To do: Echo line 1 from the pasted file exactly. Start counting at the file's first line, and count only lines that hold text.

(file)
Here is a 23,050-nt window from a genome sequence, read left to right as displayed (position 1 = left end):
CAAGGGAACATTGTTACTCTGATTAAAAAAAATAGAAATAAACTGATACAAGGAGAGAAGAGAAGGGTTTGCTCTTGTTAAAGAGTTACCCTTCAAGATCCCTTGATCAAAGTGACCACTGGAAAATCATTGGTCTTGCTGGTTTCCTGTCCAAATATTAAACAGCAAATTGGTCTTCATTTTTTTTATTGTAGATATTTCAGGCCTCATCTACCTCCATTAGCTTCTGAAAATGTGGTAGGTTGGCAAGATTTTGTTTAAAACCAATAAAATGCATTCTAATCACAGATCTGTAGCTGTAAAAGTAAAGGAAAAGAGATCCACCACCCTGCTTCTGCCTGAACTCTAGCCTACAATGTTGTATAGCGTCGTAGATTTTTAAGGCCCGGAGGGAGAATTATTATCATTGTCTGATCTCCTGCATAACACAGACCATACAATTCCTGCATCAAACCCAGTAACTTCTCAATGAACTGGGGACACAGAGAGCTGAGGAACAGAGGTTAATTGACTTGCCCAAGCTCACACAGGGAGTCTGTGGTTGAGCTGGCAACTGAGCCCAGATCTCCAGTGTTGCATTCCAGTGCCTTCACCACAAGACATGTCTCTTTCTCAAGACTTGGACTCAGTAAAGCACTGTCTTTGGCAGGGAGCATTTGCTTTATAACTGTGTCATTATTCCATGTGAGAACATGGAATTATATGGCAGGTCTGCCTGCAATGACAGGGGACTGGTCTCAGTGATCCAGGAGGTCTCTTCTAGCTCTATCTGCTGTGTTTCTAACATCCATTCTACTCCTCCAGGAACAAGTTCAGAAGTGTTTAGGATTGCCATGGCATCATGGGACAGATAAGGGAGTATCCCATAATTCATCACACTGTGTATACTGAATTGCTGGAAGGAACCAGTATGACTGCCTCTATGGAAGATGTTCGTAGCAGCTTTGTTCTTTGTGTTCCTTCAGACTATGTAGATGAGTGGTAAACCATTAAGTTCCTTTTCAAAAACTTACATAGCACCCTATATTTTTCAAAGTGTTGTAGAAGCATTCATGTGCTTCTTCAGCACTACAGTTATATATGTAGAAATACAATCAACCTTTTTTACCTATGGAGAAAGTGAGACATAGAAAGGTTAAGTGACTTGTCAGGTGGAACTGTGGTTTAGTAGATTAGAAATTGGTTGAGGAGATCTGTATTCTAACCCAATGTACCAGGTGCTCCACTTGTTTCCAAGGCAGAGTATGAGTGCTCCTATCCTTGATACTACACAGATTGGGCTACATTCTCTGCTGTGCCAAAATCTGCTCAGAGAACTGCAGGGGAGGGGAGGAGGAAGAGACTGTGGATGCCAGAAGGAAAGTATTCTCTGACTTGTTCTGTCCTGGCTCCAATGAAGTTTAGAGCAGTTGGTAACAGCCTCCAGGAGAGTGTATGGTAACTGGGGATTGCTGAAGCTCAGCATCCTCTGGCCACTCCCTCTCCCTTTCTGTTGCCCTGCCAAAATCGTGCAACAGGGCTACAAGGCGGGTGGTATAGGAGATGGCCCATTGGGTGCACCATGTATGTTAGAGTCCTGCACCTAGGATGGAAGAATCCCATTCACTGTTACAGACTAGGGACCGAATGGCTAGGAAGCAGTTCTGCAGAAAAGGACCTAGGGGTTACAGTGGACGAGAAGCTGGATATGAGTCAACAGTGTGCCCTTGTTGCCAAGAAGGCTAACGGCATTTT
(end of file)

Here is a 23,050-nt window from a genome sequence, read left to right as displayed (position 1 = left end):